The only other seabird report from the week was of a lone Pomarine Skua off Landguard Point NNR (Suffolk) on 16th.
The new review period began with nine Great White Egrets still present on the Somerset Levels, near Ashcott Corner on Meare Heath, with three birds at Shapwick Heath NNR on 14th and one at Ham Wall RSPB on 15th amongst other sightings in the general area. Further West country singles were noted at Frampton Court (Gloucestershire) from 13th-14th and still at Coate Water Park (Wiltshire) to 18th.
After eight birds last week, this week’s total of Great Whites at Dungeness fell to just two by 15th with one at nearby Lade pits and two birds along the coast at Rye Harbour (East Sussex) on 13th with two more Kentish birds appearing at Worth Marsh on 18th. Last week’s arrival at Amwell (Hertfordshire) departed at dawn on 13th, whilst new was a bird over Leyton (London) on the morning of 17th.
In south Wales, a lone bird was seen at Caldicot (Gwent) on 13th and two were still at Llanrhidian Marsh (Glamorgan) on 18th, while in the northwest of England singles were reported from Marshside RSPB (Lancashire) and Frodsham and Hale Marsh (Cheshire). The other birds this week were at Blaby (Leicestershire) on 14th-15th, Pitsford Reservoir (Northamptonshire) on 14th-15th and at Little Paxton (Cambridgeshire) on 17th.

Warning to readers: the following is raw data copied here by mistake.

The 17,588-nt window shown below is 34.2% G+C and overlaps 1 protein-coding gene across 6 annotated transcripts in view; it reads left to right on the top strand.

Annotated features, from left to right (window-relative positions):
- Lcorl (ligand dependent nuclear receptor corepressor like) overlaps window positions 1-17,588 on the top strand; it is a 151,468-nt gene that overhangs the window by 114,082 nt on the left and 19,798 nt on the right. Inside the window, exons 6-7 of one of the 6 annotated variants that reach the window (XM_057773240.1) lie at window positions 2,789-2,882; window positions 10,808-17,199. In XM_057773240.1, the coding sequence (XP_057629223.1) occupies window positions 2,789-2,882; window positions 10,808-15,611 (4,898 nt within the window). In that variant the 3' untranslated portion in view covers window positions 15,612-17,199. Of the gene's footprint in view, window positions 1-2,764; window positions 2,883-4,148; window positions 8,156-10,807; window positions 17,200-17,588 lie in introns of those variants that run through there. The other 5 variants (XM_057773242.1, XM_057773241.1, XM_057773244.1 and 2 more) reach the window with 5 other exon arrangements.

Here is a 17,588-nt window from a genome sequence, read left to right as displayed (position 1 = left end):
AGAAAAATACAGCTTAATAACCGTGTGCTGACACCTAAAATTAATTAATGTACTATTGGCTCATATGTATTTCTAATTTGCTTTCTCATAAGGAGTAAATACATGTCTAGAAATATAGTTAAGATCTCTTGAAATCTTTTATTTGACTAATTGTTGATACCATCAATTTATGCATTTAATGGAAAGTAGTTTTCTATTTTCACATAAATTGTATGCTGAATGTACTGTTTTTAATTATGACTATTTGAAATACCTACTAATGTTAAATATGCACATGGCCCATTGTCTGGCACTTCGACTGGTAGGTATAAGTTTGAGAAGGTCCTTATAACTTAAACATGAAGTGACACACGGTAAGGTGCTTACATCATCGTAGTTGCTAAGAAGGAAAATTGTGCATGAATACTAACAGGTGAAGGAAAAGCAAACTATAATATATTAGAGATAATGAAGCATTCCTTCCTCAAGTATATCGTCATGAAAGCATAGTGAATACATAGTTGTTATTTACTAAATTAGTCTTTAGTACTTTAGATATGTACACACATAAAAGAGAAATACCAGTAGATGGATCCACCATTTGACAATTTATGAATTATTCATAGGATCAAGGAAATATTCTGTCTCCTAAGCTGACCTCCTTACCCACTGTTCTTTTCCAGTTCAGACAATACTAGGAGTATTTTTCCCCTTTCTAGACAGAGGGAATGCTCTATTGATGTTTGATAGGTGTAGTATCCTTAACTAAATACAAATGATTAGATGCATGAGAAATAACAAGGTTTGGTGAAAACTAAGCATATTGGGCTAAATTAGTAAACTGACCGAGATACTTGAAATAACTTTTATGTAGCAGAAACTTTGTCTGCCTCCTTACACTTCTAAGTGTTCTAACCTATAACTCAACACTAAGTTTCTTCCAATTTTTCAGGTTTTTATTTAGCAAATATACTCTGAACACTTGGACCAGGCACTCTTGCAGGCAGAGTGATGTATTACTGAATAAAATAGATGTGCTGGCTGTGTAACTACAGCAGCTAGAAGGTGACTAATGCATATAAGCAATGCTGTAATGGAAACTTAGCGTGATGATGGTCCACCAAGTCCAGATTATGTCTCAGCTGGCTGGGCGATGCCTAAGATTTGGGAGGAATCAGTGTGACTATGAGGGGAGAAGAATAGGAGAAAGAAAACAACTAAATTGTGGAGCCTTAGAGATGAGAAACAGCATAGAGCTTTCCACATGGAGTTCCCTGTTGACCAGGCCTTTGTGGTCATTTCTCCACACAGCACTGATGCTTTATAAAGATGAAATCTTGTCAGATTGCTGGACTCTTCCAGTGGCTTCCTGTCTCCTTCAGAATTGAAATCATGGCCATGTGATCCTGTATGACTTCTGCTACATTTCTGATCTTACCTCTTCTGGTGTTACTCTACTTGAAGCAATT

A flock of eight Cattle Egrets reported in a field at Mount Edgecumbe CP near Cremyl, on the Cornish border on 17th saw their total fall to just two on 19th, quickly followed by a further fall in a status upgrade ~ they were actually Little Egrets.
There were three single Glossy Ibis on the books this week, the bird in Hampshire, at Warblington remained in place to 18th at least, as did the resident bird at Marloes Mere. A second Welsh bird was reported heading towards Anglesey, near Talybont (Gwynedd) on 13th.
Some 25 Spoonbills were seen over the past seven days, with the southwest being the region to score highest. Up to seven birds were in Dorset, with four still at Lodmoor RSPB just ahead of the weekend and three were on Brownsea Island on 15th. At least two birds were around the River Exe (Devon) for much of the week and a single was noted in the east of the county, at Seaton, on 16th. Another lone individual was again on the Camel Estuary (Cornwall) and on Scilly, one bird on Samson was followed by two birds on St. Martin’s on 15th before moving to Tresco on 17th.
In Hampshire, a Spoonbill spent much of the week at Farlington Marshes HWT whilst in Essex one was at Abberton Reservoir on 13th then Holland Haven the following day. Further along the east coast, two birds were at Hickling (Norfolk) on 17th, one was at Cley from 14th-16th and another was at Holkham, while in Lincolnshire, at Frampton Marsh RSPB, one was present to 14th. Further singles were seen at Marshside RSPB (Lancashire), Glandwr on the Dovey Estuary (Ceredigion) and North Bull Island (Co. Dublin).